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I'm in the process of building an app that will send and receive data from a server. Simple enough. In the event of severed connectivity, I have also begun to program the functionality of storing data until connectivity is gained. This data would be stored locally on an SQLite database.

The data(not the table) is being encrypted, and I would store individual user salt/IV server-side.

Herein lies the crux of my problem. If the user does not have connectivity, then he/she cannot connect to my server to retrieve their salt/IV, and if I store their individual keys on the device somewhere, then it's simple enough for anyone to take a peek at!

Is there a common practice that I could employ to ensure data security? I find it hard to believe that there's no way to store data securely without a connection to the internet, but then again, I'm relatively new to this whole server communication business.

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possible duplicate of How secure are SQLite and SharedPreferences files on Android? –  Vlad K. Jul 18 '13 at 19:50
That 'How secure' link is helpful but not a duplicate –  Jan Doggen Feb 5 at 8:08
Encrypt your data twice with the server knowing how the first local encryption was done? The first encryption would not have a salt of course. –  Jan Doggen Feb 5 at 8:10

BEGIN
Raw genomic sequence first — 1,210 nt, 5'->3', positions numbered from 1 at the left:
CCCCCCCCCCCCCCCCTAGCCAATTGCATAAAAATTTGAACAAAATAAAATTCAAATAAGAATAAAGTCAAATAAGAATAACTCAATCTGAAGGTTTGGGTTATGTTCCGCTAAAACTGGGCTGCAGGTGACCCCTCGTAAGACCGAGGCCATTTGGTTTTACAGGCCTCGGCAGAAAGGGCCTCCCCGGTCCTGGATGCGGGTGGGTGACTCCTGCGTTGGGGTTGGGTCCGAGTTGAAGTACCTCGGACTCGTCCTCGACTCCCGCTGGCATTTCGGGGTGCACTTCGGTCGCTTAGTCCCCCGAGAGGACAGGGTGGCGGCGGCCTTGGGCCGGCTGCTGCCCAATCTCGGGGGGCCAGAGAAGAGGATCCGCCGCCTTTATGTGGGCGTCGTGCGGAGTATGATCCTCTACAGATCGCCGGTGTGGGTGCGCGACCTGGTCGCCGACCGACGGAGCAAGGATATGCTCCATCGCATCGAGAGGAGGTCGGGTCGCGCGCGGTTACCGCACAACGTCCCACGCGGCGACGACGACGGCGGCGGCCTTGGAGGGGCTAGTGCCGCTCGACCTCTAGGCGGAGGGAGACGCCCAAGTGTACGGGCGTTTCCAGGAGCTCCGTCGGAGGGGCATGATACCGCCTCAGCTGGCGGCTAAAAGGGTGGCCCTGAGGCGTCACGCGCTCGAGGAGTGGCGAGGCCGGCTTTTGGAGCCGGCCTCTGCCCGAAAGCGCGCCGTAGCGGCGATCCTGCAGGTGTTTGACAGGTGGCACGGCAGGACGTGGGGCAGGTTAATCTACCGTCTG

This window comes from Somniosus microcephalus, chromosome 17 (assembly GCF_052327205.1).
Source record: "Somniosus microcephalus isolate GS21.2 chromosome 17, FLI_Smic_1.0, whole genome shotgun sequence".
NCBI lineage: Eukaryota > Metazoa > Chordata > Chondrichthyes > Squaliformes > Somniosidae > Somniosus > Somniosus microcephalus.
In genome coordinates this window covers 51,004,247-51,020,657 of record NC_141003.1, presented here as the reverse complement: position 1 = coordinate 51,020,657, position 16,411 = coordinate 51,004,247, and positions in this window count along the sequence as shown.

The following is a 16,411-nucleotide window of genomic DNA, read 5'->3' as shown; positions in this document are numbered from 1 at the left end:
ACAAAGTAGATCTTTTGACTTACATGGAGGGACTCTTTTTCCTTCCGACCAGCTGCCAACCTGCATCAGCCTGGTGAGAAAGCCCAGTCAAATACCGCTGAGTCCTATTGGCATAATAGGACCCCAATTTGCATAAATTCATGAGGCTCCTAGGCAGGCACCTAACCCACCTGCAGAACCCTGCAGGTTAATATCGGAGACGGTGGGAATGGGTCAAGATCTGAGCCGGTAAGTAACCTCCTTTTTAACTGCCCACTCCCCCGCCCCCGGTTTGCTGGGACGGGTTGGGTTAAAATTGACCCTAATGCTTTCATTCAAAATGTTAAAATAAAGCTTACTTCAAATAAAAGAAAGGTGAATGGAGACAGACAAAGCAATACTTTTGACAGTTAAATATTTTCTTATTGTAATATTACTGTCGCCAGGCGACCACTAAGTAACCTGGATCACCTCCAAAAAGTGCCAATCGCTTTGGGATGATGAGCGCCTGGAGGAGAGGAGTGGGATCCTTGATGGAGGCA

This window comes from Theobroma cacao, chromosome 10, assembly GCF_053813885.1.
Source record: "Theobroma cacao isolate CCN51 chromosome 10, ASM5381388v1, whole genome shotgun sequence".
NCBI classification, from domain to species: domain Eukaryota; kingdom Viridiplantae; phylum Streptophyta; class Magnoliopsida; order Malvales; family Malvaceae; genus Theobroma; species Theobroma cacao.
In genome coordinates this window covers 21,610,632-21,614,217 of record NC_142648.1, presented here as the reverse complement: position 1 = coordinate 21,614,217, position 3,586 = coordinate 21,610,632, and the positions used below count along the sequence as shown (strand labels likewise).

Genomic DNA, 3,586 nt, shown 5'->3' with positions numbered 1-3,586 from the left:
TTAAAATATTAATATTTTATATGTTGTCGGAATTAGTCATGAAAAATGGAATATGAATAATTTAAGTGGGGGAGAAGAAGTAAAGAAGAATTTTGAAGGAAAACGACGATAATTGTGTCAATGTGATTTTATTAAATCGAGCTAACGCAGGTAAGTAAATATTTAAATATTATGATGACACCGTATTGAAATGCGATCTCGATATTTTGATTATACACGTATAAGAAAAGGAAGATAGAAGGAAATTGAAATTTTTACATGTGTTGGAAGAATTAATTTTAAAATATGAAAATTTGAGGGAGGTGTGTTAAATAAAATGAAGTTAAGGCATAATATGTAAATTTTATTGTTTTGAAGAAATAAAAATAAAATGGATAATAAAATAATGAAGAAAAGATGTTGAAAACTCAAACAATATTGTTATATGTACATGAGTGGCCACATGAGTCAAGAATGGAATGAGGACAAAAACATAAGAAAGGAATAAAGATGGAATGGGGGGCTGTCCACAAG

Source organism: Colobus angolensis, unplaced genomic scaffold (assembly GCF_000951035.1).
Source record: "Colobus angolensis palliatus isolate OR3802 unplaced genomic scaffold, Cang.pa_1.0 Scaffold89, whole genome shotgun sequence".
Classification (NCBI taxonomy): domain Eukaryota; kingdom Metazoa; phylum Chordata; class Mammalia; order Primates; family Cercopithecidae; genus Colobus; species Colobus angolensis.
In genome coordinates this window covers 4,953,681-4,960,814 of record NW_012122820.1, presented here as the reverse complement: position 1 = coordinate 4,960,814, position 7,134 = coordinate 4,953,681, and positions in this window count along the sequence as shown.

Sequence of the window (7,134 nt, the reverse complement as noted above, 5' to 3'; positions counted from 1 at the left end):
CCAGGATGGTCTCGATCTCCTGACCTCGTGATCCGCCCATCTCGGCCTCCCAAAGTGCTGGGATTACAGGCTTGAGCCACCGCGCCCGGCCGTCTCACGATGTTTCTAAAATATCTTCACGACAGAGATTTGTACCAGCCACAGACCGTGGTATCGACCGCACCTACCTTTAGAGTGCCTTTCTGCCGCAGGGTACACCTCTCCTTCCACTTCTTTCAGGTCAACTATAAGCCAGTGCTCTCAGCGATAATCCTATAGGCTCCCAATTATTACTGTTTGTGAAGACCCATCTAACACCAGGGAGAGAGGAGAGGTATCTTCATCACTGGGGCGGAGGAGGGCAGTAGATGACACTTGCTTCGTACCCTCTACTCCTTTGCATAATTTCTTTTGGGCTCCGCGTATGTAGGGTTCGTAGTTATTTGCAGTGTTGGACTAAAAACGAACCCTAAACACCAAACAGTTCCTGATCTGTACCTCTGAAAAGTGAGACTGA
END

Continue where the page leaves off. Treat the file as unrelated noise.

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up vote 1 down vote accepted

Just to play the devil's advocate: who's to say that the server is not compromised and delivers a private key / salt/IV from an attacker? This could be done through a compromised access point for example or also through some Android malware that redirects host names to different IP addresses that replace your server.

It's not worth being worried about these potential problems. You are not responsible for keeping up the integrity of your users' devices. If I were you I'd just store the encryption key / credentials on the user device in the internal / private app storage.

If the user has a rooted or compromised system you are not to blame and I guess the user has much more to worry about.

On top of that you need to ask yourself the question, if your app in particular is worth for an attacker to study, address and exploit.

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The app will deal with money and some rather sensitive information, so I could definitely see someone wanting to modify the information before the information is sent to the server. I can't exactly go into detail, but just believe me when I say that it would cause some serious problems. I never really thought about what you had to say bout security, though, and you're right. It's not my responsibility to ensure that a user keeps their own device secure. Thank you for your answer, friend. –  Matal Jul 18 '13 at 20:06

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